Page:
Aside from the ingredients mentioned in my shopping list, earlier, you’ll also find a couple large mixing bowls and a wooden spoon useful.
I promised to share my grandmother’s pizza recipe with a friend who’s trying to lose weight and lower their blood pressure, so here is the salt-free version of my grandmother’s excellent pizza dough recipe.
First thing to do: Take a large water glass (I’m going to use the measurements I find most convenient, because let’s face it, our grandmothers didn’t have a lot to spare, and they had to find ways to fix it when things went wrong. One of my foremost thoughts when I’m cooking is, “I’m sure I’m not going to fuck this up to a point where I can’t actually eat it.” This can be very liberating.). Pour the contents of one packet of Fleishman’s Yeast (It’s what I use, use whatever brand you want) into the bottom of the cup, and one teaspoon (either the measurement kind or the smaller spoon in your flatware set, it really doesn’t matter) of sugar in on top of that.
Now, turn on the tap and wait until the water runs hot. (Okay, not HOT hot, but like….hotter than warm, you know what I mean?). Fill up the glass of drinking water. Mix it with a spoon, vigorously, and don’t be afraid to mush clots of yeast against the side of the glass. You’re not going to hurt it. Once it’s more or less mixed in, put it aside. Really don’t worry if you can’t mix it all in, the chemical reaction will still be close enough that you’ll wind up with a result you can use in your first attempt without embarrassing yourself.
So put the glass with the water aside. No, like, where you’re not going to knock it over. Watch a music video, reply to your IMs. You have anything between 3-8 minutes before you need to worry about what’s going on in the glass. Why, you ask? Because all you’re doing is making sure the yeast hasn’t gone bad. If it hasn’t, then when you return to your glass of warm/hot water, you’ll find out that it’s got a thin foam (like the foam on a badly-poured pint of guiness) maybe ¾ inch thick, resting on the top. If it’s gone bad then nothing has happened and you should probably give up now (though if you’re like me, you already have the flour and olive oil in another bowl, so you’ve got to make the best of it…)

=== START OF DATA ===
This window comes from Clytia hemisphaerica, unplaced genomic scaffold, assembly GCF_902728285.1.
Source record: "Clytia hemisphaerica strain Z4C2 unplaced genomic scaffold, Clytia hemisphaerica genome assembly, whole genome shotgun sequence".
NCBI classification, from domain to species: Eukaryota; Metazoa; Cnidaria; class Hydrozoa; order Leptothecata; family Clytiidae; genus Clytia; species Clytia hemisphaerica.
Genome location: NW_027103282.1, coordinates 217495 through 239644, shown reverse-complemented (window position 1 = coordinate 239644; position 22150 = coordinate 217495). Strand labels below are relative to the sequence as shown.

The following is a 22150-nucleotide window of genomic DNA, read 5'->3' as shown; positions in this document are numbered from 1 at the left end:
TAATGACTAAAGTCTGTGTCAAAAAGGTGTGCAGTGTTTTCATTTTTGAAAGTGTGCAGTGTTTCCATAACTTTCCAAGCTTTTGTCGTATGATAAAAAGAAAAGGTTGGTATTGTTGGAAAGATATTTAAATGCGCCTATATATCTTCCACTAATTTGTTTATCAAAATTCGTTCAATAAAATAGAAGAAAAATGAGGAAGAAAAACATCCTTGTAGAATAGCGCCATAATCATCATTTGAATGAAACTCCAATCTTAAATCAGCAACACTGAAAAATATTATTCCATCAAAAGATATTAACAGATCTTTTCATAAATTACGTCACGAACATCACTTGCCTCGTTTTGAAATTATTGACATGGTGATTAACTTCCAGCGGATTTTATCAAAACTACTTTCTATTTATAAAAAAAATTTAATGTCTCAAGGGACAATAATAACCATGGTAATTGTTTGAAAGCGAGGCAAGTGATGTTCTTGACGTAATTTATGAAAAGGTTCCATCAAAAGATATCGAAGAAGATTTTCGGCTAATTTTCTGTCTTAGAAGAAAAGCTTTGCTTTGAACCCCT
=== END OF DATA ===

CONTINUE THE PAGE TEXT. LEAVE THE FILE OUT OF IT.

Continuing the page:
Hopefully at this point you have a few eighths of an inch in a water glass, mixed with sugar, with some foam on the top.
Take your bag of flour and pour a couple of cups (small coffee cups, 1 cup measures, or the rough volume of – the same space filled by – your hand. Obviously some of our hands are bigger than other hands. That doesn’t matter. It’s a general equation. We’re not cooking prize-winning loaves here, just pizza dough that won’t clog our arteries and bust up our wallets. Everything doesn’t have to be perfect, and this will be good enough to fool most people into thinking it is.
Now, pull out a bottle of olive oil. Unscrew the top of the bottle and shake out a tablespoon or two (these are roughly the size of soup spoons, but honestly, it doesn’t matter). You’ll notice the olive oil pooling in the flour, the viscuous fluid coated on its outermost layer with the powdery paste.
Tip about half the yeast-sugar-water into the bowl that holds the flour and oil. Normally, you’d dash some salt into the mix around here, but since we’re trying to reduce our sodium intake, we’re going to forego that small pleasure. If you’re using canned spaghetti sauce or regular mozerella cheese, and you have the patience to spread this dough really thin, you won’t taste the difference so much after the first week or so. (If you like doughy pizza, I’m sorry, but this is one of those sacrifices I feel is worth it for what you save in sodium intake).